Windows x64 Edition won't start after Avast Update

Discussion in 'Windows 64bit' started by Guest, Oct 29, 2007.

  1. Guest

    Guest Guest

    I have a computer that I built that won't boot after the latest Avast
    update. I updated Avast late Thurs (10/25/07) night and when it said that I
    needed to restart the computer, I pushed OK for it to restart and went to
    bed. I got up Friday morning and it was on a solid blue (not BSOD) screen.
    Now, it won't boot at all. I get thru the POST, and when it gets to launching
    the Windows x64 logo, it freezes on a black screen. No text.

    I also:
    - cannot get into any of the safe mode options, with one exception - when I
    launch into "Safe Mode" - I can see the lines "multidisk, rdisk, etc etc"
    coming across the screen and it stops on a line that ends in
    \windows\inf\biosinfo.inf - so it appears that this is where it freezes.
    - cannot boot to my original XP CDrom.
    - cannot get into the recovery console.

    Everything freezes to a black screen before I can get to any options that
    may allow me to work on this drive.

    I have slaved the drive to another x64 computer. I have full access to all
    of the data and files. Nothing is lost.

    So I'm thinking that when Avast did it's update on Thursday night, it
    corrupted one of the Windows boot files.
    Does anyone have any ideas?
    Do you need more information?
    Thanks in advance for any help you can offer.
    Guest, Oct 29, 2007
    1. Advertisements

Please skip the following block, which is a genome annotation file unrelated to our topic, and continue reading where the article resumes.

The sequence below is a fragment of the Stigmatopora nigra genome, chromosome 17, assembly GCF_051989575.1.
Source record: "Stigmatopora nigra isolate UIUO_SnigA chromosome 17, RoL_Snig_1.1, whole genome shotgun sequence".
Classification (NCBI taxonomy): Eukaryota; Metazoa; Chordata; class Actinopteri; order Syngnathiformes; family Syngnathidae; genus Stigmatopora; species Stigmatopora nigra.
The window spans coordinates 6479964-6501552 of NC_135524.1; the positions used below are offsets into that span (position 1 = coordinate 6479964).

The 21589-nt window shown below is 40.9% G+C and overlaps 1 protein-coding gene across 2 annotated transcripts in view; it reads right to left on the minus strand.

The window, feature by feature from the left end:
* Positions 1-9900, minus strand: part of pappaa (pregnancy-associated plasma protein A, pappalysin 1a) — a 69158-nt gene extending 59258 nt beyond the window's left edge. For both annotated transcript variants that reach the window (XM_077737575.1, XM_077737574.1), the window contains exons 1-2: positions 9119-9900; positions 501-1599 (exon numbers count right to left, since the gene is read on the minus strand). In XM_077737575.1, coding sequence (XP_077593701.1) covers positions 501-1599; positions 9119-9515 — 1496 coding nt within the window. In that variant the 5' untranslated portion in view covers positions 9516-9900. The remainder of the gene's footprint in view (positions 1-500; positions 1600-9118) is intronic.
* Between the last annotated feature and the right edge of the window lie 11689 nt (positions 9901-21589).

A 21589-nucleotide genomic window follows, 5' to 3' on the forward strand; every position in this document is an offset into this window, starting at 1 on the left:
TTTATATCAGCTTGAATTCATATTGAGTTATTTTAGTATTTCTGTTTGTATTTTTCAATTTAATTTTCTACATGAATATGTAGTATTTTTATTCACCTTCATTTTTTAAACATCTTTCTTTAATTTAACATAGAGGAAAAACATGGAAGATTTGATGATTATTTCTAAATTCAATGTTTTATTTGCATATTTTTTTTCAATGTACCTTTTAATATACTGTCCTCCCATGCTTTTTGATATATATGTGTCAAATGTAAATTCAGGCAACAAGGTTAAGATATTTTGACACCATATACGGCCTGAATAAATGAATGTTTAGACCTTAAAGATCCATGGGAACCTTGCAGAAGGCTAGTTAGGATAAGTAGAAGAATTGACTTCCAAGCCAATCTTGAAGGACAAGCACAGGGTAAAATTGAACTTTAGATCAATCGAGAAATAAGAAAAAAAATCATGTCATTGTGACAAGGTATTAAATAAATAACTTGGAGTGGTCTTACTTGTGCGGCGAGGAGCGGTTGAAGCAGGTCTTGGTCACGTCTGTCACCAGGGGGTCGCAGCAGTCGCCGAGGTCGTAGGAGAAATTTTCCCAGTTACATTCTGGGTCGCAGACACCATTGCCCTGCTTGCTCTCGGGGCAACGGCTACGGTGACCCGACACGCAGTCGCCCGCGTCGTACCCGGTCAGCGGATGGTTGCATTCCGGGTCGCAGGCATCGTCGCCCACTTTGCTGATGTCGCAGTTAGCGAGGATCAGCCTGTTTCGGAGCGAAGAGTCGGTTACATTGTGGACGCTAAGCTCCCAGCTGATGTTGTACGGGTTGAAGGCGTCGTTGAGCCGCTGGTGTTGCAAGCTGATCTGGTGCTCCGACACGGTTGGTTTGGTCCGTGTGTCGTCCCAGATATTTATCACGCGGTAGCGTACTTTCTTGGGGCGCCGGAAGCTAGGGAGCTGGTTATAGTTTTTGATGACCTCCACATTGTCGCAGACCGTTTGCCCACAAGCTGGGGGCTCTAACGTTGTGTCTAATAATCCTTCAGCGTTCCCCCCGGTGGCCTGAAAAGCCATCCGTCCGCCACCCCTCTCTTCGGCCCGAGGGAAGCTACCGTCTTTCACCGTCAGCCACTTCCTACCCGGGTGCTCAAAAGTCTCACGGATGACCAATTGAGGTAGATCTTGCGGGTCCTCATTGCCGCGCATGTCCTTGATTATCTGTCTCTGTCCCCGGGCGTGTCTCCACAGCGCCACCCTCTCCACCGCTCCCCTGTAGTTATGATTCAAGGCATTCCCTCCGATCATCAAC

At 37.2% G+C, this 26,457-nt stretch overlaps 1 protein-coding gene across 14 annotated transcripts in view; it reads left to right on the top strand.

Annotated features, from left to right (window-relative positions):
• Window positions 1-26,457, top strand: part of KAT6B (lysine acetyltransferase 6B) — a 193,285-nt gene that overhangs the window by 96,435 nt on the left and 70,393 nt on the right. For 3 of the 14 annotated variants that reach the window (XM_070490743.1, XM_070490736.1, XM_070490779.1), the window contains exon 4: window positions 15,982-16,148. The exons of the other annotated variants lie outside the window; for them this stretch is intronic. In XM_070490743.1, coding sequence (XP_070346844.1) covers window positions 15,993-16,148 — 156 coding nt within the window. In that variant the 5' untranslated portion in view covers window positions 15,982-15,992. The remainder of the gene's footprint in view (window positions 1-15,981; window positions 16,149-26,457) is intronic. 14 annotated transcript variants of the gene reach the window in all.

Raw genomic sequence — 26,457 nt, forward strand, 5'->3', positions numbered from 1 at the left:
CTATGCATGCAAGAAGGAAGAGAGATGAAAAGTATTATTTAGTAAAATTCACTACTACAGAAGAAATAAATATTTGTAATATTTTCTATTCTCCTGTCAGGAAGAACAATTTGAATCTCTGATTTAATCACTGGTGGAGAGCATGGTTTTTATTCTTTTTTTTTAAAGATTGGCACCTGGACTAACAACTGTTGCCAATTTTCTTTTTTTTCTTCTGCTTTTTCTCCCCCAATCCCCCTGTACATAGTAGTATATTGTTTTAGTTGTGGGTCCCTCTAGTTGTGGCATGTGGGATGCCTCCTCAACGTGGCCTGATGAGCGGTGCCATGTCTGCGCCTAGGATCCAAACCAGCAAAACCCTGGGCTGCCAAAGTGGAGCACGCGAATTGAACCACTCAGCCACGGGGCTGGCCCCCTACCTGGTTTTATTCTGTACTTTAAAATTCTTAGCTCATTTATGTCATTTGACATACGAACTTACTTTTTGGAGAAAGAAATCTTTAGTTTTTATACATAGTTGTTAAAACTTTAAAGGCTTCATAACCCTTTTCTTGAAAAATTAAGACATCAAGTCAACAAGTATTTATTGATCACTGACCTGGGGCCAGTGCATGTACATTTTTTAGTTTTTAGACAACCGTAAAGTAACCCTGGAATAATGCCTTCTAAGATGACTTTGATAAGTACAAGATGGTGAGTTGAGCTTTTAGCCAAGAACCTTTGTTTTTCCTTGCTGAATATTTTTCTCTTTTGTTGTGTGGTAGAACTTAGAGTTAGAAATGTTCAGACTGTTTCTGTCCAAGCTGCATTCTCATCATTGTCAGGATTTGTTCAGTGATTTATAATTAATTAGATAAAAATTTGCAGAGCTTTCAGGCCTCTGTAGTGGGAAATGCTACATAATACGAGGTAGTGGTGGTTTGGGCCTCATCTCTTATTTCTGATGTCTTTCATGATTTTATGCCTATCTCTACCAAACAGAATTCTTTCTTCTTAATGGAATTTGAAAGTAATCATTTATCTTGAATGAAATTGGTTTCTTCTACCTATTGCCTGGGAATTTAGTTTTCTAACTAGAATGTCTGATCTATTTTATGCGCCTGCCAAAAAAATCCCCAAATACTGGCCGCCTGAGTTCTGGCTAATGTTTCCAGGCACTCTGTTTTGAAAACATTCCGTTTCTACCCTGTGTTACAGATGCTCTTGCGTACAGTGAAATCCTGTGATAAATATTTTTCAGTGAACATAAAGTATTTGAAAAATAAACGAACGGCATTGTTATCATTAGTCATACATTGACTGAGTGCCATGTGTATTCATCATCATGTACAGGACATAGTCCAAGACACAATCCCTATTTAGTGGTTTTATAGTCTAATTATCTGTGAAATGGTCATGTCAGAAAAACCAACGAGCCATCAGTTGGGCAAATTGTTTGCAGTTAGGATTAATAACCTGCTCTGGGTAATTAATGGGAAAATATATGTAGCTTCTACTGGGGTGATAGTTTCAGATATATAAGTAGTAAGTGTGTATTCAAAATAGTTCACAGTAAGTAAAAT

2. Hi Bill,

    I have been running Avast myself for more than two years now, I think. My
    machines are updating automatically, sometimes several times a day, never
    had a problem. Something can easily have been corrupted in that update, but
    I am positive it is not Avast that did it. Anything you download may be
    corrupted along the 'line' at any time and these updates are not trivial, in
    a running system.

    On the other hand, it doesn't sound to me as something that HAS to be
    software related - how old is the system you've built? How long since Avast
    was installed? Are you 'Dual-Booting'? How many HD's? IDE, SCSI, RAID or

    If nobody else here objects, I would probably first try and remove the CMOS
    battery for a few minutes (maybe ten?) - this will reset the BIOS and
    [should] be harmless.

    Tony. . .
    Tony Sperling, Oct 29, 2007
    1. Advertisements

  3. Guest

    Guest Guest

    Hi Tony,
    Thanks for taking the time to reply.
    To answer your questions:
    1- The system was built in June 2006.
    2- It is not a dual boot box. Only boots to x64 Windows.
    3- Avast was installed from the beginning.
    4- One HD. Seagate, 320GB, SATAII - no RAID
    5- I have flashed the BIOS to the latest one. No difference. Flashing resets
    the BIOS just like removing the battery (I think). At any rate, it didn't

    Motherboard is ASUS A8N32-SLI Deluxe, BIOS 1303
    Processor is AMD Athlon 64 x2 at 4200+ Dual Core (socket 939)
    RAM is 2GB Corsair XMS RAM
    HD is Seagate ST3320620AS
    Video card is Matrox Quad card, QID-E128-LPAF
    Power supply is Antec 550w TruePower 2.0